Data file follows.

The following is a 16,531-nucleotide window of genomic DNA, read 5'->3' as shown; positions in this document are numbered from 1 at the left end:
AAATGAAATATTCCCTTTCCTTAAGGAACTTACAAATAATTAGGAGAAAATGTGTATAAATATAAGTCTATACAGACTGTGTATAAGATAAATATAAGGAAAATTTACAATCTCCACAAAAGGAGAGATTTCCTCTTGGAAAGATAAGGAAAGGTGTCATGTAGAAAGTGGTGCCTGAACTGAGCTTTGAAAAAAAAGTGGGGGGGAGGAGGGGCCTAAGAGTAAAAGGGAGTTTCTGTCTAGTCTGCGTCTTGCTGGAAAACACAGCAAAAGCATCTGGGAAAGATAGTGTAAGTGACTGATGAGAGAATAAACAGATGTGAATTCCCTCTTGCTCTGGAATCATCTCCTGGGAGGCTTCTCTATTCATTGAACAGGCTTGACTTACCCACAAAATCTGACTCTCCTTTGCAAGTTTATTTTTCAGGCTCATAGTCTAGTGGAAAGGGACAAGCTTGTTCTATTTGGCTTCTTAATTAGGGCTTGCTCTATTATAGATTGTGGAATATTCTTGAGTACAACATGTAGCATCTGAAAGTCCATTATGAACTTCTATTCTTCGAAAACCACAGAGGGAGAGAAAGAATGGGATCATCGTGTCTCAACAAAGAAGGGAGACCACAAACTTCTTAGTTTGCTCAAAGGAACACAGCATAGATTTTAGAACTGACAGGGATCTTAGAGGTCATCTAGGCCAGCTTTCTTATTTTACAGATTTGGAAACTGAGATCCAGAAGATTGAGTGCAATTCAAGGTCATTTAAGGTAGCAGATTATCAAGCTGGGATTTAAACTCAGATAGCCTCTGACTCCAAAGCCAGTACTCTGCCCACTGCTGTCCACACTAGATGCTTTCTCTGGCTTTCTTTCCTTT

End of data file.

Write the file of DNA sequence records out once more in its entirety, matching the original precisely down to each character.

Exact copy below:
The following is a 16,531-nucleotide window of genomic DNA, read 5'->3' as shown; positions in this document are numbered from 1 at the left end:
AAATGAAATATTCCCTTTCCTTAAGGAACTTACAAATAATTAGGAGAAAATGTGTATAAATATAAGTCTATACAGACTGTGTATAAGATAAATATAAGGAAAATTTACAATCTCCACAAAAGGAGAGATTTCCTCTTGGAAAGATAAGGAAAGGTGTCATGTAGAAAGTGGTGCCTGAACTGAGCTTTGAAAAAAAAGTGGGGGGGAGGAGGGGCCTAAGAGTAAAAGGGAGTTTCTGTCTAGTCTGCGTCTTGCTGGAAAACACAGCAAAAGCATCTGGGAAAGATAGTGTAAGTGACTGATGAGAGAATAAACAGATGTGAATTCCCTCTTGCTCTGGAATCATCTCCTGGGAGGCTTCTCTATTCATTGAACAGGCTTGACTTACCCACAAAATCTGACTCTCCTTTGCAAGTTTATTTTTCAGGCTCATAGTCTAGTGGAAAGGGACAAGCTTGTTCTATTTGGCTTCTTAATTAGGGCTTGCTCTATTATAGATTGTGGAATATTCTTGAGTACAACATGTAGCATCTGAAAGTCCATTATGAACTTCTATTCTTCGAAAACCACAGAGGGAGAGAAAGAATGGGATCATCGTGTCTCAACAAAGAAGGGAGACCACAAACTTCTTAGTTTGCTCAAAGGAACACAGCATAGATTTTAGAACTGACAGGGATCTTAGAGGTCATCTAGGCCAGCTTTCTTATTTTACAGATTTGGAAACTGAGATCCAGAAGATTGAGTGCAATTCAAGGTCATTTAAGGTAGCAGATTATCAAGCTGGGATTTAAACTCAGATAGCCTCTGACTCCAAAGCCAGTACTCTGCCCACTGCTGTCCACACTAGATGCTTTCTCTGGCTTTCTTTCCTTT